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A reference table snapshot:

61280






Add to this the numerous variables, from affects of disease, consumption of stores, dehydration, wind effects, sun, rapid temperature changes plus the lack of knowledge about humidity effects. The scientific knowledge about humidity in a hive is growing now because of the advent of small electronic devices capable of measuring the effects of various relative humidities at various temperatures.

It is likely that all scientific knowledge of bee hive activity and hive design will be amended to reflect this sensor capability impact. It will be slow developing as honey bees have an ability to distort the data by propolizing the sensor packaging. My crude single point, relative location data which has time delays and peak information clipping has been an eye opener for me. I am planningon expanding the number of sensors used and apply them to multiple points.

Internal cluster data appears to be available but certainly needs more work. The impact of hive design to cluster performance is sorely lacking along with brood rearing effects of hive design.

Any literature found on the subject would be greatly appreciated. I am well aware of MItchells' theoretical work but need to acquire paper copies of all his efforts. Apparently I must purchase them and spend the time studying them as I have no affiliations providing access. All help and comments are welcome.
 

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There was a virtual conference on monitoring hives using FLIR or temp sensors or microphones or video (entrance).


I'm familiar with the Broodminder temp sensor system, where there is one sensor in each box. Someone designed a temp sensor "net" that fit below the inner cover. That's more like what I would prefer to see in action! Lots more about the cluster size/shape/location can be revealed.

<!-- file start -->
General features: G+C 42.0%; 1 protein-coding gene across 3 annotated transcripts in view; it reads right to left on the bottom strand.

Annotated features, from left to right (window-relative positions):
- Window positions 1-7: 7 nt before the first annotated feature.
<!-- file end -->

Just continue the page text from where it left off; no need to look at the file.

What I'd really like is a good digital scale, but I didn't sell enough honey this year to buy that. ;)

as for papers desired, if you google some of the presenters' names in the Youtube series, you can find papers online... those will have references... if you see a favorite, pm me! I can get it.
 

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There was a virtual conference on monitoring hives using FLIR or temp sensors or microphones or video (entrance).


I'm familiar with the Broodminder temp sensor system, where there is one sensor in each box. Someone designed a temp sensor "net" that fit below the inner cover. That's more like what I would prefer to see in action! Lots more about the cluster size/shape/location can be revealed.

What I'd really like is a good digital scale, but I didn't sell enough honey this year to buy that. ;)

as for papers desired, if you google some of the presenters' names in the Youtube series, you can find papers online... those will have references... if you see a favorite, pm me! I can get it.
If you are looking for historical information on clusters, Owens, in the 1950's, ran several large test with various hive designs using thermocouples. He recoreded two million data points and plotted thermoclines or constant temperature lines which the showed movement of the cluster during the winter to spring season. He had no ability to acquire humidity data.

Making sense of weighting is far more difficult then supposed. The problem seesm to be related to absorption of moisture by wood. I had hive weights go up in winter - right. The systems advertised are quire expensive, focus on data recording and transmission - more like toys. I use rather cheap thermometers, I have thermocouple capability and weigh with a fish scale. Daily, maybe recorded every 12 hours, is nice for temperature and humidity. Weights are hardly needed on a weekly basis. Every minute or ten minutes seems un-useable to me unless doing a specific transient test. I asked one of the big monitor advertisers if they temeprature compensated their weighting sensor - no answer. I typically weight ten hives about 5 times a year - primarily for Fall stores going into winter.